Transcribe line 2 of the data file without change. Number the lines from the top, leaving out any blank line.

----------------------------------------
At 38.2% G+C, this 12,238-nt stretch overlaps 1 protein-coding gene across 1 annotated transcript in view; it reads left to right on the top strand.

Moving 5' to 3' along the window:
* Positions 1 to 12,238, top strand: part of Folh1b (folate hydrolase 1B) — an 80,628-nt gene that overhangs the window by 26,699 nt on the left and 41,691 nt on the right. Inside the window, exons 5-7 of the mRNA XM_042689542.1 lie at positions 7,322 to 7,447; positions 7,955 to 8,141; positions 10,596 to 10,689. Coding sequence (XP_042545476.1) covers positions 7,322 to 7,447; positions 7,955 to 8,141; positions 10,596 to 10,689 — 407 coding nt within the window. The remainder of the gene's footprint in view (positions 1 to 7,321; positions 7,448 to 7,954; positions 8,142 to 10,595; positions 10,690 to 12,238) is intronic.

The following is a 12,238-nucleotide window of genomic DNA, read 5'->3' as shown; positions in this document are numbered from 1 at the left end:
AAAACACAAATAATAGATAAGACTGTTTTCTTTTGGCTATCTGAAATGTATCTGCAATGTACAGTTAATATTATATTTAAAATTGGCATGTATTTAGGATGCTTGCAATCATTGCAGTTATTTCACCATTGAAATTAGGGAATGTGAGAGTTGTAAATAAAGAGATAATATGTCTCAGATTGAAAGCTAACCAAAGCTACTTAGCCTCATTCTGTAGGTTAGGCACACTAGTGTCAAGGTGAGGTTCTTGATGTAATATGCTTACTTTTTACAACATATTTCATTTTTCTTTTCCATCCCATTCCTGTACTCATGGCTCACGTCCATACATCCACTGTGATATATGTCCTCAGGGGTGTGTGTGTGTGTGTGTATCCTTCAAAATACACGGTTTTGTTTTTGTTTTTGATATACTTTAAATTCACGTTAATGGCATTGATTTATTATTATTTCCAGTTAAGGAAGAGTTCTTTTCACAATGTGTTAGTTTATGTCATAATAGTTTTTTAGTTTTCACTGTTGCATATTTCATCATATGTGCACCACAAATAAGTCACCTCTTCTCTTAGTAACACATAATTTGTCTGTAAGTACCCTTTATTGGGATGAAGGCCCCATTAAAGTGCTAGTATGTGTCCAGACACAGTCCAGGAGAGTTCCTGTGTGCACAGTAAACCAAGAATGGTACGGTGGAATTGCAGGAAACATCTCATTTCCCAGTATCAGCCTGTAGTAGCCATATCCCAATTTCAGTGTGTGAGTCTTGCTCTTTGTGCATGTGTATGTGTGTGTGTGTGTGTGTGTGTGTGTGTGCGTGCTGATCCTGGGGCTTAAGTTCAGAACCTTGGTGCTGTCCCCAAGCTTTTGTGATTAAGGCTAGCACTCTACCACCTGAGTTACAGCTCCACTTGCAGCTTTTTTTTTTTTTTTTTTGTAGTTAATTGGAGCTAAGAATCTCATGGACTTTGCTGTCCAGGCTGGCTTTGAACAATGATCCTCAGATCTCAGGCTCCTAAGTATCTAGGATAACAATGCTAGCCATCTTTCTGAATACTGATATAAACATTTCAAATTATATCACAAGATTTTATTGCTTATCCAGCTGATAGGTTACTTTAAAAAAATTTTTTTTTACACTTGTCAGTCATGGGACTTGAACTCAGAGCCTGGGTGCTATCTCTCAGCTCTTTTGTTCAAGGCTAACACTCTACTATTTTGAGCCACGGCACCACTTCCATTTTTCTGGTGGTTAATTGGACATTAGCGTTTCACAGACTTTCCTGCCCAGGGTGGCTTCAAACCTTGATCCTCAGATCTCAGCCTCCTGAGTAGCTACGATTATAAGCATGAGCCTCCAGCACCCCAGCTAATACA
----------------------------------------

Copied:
Moving 5' to 3' along the window: